The second album from the nostalgia obsessed Foxygen is about as divisive as they come. It's an album that scraps any notions of newness or innovation, instead dwelling on their past influences (Dylan, Rolling Stones, The Kinks) and occasionally outright copying them with rock cliché upon rock cliché. Played out hippy escapist bullshit swathes this album in a way that verges on hilarious: "If you believe in yourself you'll free your soul", "Because it's a bummer in the summertime, but everyone's going to have a really good time", "Rearrange your mind if it makes you feel fine" 

You get the overall impression though that Foxygen aren't taking things that seriously, the album's title alone is too ridiculous to have any real meaning behind it, making this a fairly innocuous and pleasant listen with catchy melodies, albeit with the occasional cringe worthy lyric. Toby McCarron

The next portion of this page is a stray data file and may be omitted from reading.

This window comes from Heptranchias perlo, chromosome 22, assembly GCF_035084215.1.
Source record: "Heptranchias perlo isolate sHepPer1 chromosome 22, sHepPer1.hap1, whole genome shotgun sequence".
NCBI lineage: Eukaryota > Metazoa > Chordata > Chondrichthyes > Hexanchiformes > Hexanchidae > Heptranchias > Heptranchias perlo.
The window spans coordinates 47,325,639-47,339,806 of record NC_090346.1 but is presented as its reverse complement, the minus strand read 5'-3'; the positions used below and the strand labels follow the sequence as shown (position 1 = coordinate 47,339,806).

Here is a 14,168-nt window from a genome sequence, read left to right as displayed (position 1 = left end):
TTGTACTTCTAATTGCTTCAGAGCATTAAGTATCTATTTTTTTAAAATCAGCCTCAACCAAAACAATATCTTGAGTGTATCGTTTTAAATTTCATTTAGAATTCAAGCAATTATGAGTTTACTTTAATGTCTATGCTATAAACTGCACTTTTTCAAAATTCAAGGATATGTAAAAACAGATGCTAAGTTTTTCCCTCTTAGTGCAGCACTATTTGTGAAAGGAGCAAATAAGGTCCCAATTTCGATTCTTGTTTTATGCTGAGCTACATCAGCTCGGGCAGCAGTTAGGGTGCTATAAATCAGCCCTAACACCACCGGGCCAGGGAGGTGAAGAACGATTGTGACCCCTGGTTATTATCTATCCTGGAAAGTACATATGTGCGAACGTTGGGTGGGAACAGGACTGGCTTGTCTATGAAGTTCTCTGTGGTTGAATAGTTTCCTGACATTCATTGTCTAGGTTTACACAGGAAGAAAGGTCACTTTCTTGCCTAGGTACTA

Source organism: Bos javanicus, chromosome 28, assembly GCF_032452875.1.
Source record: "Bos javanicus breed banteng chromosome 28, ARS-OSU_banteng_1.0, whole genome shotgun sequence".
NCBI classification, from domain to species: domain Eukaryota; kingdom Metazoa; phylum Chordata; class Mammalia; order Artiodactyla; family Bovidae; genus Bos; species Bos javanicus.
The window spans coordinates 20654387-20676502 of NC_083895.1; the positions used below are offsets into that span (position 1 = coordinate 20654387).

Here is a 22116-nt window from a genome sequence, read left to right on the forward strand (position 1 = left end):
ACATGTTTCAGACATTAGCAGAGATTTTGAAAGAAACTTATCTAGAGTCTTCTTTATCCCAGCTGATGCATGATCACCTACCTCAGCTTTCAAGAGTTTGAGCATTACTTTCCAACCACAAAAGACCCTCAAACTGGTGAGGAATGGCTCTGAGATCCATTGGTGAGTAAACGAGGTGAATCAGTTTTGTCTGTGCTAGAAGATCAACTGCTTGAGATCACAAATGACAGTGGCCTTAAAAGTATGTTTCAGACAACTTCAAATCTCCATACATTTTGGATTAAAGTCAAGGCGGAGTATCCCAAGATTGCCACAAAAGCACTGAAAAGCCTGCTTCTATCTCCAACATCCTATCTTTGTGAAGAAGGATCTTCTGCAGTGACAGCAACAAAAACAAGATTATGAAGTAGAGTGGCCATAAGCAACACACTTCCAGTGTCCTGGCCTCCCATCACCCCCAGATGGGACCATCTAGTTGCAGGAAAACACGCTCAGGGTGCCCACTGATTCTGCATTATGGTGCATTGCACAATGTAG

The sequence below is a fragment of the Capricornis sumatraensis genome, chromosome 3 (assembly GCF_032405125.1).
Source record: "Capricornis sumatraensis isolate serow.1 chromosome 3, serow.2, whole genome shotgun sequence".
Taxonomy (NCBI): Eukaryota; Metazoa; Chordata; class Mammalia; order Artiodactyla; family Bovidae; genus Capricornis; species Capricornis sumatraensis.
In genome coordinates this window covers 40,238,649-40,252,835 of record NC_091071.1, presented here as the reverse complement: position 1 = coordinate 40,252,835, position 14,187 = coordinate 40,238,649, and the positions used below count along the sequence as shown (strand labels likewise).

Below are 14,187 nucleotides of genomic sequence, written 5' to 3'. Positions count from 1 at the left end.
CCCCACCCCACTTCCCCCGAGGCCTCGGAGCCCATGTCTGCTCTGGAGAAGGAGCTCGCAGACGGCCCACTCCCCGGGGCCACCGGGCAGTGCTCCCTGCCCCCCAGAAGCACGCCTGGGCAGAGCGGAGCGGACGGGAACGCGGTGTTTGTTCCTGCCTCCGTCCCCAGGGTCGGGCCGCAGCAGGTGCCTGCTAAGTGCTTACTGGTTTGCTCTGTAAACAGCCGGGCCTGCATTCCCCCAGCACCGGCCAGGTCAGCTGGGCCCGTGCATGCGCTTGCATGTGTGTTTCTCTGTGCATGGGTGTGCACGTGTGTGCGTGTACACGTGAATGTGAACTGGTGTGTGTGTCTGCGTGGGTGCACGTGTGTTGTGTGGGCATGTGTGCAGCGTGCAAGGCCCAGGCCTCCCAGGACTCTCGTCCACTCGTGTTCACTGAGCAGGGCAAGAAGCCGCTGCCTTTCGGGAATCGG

Nosaj Thing - Home (7/10)


The second album from LA beatmaker Nosaj Thing picks up on trends in modern electronic music expertly, with quirky rhythms and use of space. Recalling the work of artists like Schlomo, Shigeto and Flying Lotus, Jason Chung twists and contorts enticing sounds into something bordering on majestic. With guest spots from Toro Y Moi and Kazu Makino of Blonde Redhead, the album feels very studied and is realised with pleasing results. Toby McCarron


Christopher Owens - Lysandre (6/10)